Sports Law • Risk Management

January 28, 2011: Bomb Scare at Super Bowl Stadium

Since 9/11, the chance of a terrorist attack on a sports stadium has been a very real concern. When police received a call this morning that someone had been observed placing an object in a drain near the Cowboys Stadium, the concern was that it could be a bomb. Remote cameras used by police while the stadium was on lockdown revealed that the object was a harmless piece of trash.

On February 6th, the Green Bay Packers play the Pittsburgh Steelers at Cowboys Stadium. In order to ensure the safety of 80,000 spectators and up to 110,000, including standing room, at the stadium, SWAT teams, sniffer dogs and planes will have to be employed. You can bet that security in and around the stadium will be significant in order to prevent and be ready to address any potential terroristic threats or other issues.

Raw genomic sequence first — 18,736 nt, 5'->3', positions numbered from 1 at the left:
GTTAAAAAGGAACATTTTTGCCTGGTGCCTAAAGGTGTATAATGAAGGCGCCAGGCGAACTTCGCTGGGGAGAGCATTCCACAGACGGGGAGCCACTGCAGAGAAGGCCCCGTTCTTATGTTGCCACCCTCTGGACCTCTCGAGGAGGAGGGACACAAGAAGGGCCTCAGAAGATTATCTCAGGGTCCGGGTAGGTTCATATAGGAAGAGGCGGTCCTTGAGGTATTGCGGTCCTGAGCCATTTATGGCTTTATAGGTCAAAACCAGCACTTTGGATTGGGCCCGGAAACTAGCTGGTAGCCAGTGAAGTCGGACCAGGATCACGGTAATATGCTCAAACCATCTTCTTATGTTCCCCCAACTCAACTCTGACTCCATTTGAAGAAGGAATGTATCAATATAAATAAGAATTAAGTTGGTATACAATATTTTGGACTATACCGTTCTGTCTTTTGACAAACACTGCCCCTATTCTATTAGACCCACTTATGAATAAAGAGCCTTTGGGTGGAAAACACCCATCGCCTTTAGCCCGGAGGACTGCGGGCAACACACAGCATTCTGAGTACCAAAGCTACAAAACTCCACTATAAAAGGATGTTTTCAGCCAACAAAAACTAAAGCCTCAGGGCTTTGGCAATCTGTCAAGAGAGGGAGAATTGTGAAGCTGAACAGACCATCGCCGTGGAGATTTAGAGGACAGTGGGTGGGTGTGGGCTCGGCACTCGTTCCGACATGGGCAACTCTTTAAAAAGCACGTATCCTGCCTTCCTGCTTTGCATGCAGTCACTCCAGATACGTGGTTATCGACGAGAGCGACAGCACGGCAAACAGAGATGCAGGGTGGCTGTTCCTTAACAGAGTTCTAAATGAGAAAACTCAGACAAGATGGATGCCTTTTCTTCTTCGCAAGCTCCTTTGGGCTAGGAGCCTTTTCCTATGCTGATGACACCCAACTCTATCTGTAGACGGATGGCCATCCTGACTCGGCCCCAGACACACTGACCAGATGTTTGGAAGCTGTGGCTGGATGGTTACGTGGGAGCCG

Homeland Security and local agencies continue to be on heightened alert after the bomb scare at the office of an Israeli bank in New Year several weeks ago. Similar to this incident, the package in question was discovered to be a greeting card.

If you are planning on attending the Super Bowl or any other high profile sports event, it would be prudent to consider what you will be bringing into the stadium so as to avoid any special attention. In the past 2 weeks, I’ve spent quite a bit of time in airports and underwent a few extra security checks, because of objects in my bags that I should have left at home. My Kindle, a nail clipper, a pouch filled with chewing gum, a metal bowl and other objects I had purchased were all considered suspicious and had to go through security checks several times. Make sure that you look at the website for any events and check to see if there are any prohibited or restricted items, such as cameras, outside food or drink, coolers, or other items that you might ordinarily have with you. Spectators will enjoy quicker security checks and event organizers will all benefit by advance planning.